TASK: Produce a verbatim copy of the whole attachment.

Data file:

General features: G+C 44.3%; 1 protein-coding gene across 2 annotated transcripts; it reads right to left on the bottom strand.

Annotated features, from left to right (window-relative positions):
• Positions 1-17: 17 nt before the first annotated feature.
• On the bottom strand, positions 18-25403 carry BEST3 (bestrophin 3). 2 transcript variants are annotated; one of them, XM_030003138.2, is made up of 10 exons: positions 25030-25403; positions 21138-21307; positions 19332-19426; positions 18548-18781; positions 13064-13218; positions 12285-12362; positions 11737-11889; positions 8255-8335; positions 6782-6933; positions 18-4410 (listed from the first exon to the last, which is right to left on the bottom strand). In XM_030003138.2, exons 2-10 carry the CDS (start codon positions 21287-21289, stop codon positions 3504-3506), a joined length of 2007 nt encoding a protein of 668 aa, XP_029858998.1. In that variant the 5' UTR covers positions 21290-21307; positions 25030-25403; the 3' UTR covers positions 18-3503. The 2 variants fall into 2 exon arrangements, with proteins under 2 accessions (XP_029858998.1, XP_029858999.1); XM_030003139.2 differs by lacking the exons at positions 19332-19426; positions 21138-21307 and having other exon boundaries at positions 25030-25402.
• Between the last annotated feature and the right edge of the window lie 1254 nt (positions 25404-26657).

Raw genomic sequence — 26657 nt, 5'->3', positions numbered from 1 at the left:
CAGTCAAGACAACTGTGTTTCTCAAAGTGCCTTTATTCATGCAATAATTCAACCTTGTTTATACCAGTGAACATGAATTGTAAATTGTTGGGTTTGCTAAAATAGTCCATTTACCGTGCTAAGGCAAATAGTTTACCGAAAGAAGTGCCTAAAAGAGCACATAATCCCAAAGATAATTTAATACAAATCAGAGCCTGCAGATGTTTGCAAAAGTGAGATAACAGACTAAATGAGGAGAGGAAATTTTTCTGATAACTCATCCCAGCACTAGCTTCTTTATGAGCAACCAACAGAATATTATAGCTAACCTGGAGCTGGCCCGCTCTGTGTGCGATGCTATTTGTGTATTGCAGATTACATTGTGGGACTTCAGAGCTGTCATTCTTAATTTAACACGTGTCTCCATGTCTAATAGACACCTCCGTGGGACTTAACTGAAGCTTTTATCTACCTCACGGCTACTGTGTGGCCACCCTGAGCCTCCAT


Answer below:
General features: G+C 44.3%; 1 protein-coding gene across 2 annotated transcripts; it reads right to left on the bottom strand.

Annotated features, from left to right (window-relative positions):
• Positions 1-17: 17 nt before the first annotated feature.
• On the bottom strand, positions 18-25403 carry BEST3 (bestrophin 3). 2 transcript variants are annotated; one of them, XM_030003138.2, is made up of 10 exons: positions 25030-25403; positions 21138-21307; positions 19332-19426; positions 18548-18781; positions 13064-13218; positions 12285-12362; positions 11737-11889; positions 8255-8335; positions 6782-6933; positions 18-4410 (listed from the first exon to the last, which is right to left on the bottom strand). In XM_030003138.2, exons 2-10 carry the CDS (start codon positions 21287-21289, stop codon positions 3504-3506), a joined length of 2007 nt encoding a protein of 668 aa, XP_029858998.1. In that variant the 5' UTR covers positions 21290-21307; positions 25030-25403; the 3' UTR covers positions 18-3503. The 2 variants fall into 2 exon arrangements, with proteins under 2 accessions (XP_029858998.1, XP_029858999.1); XM_030003139.2 differs by lacking the exons at positions 19332-19426; positions 21138-21307 and having other exon boundaries at positions 25030-25402.
• Between the last annotated feature and the right edge of the window lie 1254 nt (positions 25404-26657).

Raw genomic sequence — 26657 nt, 5'->3', positions numbered from 1 at the left:
CAGTCAAGACAACTGTGTTTCTCAAAGTGCCTTTATTCATGCAATAATTCAACCTTGTTTATACCAGTGAACATGAATTGTAAATTGTTGGGTTTGCTAAAATAGTCCATTTACCGTGCTAAGGCAAATAGTTTACCGAAAGAAGTGCCTAAAAGAGCACATAATCCCAAAGATAATTTAATACAAATCAGAGCCTGCAGATGTTTGCAAAAGTGAGATAACAGACTAAATGAGGAGAGGAAATTTTTCTGATAACTCATCCCAGCACTAGCTTCTTTATGAGCAACCAACAGAATATTATAGCTAACCTGGAGCTGGCCCGCTCTGTGTGCGATGCTATTTGTGTATTGCAGATTACATTGTGGGACTTCAGAGCTGTCATTCTTAATTTAACACGTGTCTCCATGTCTAATAGACACCTCCGTGGGACTTAACTGAAGCTTTTATCTACCTCACGGCTACTGTGTGGCCACCCTGAGCCTCCAT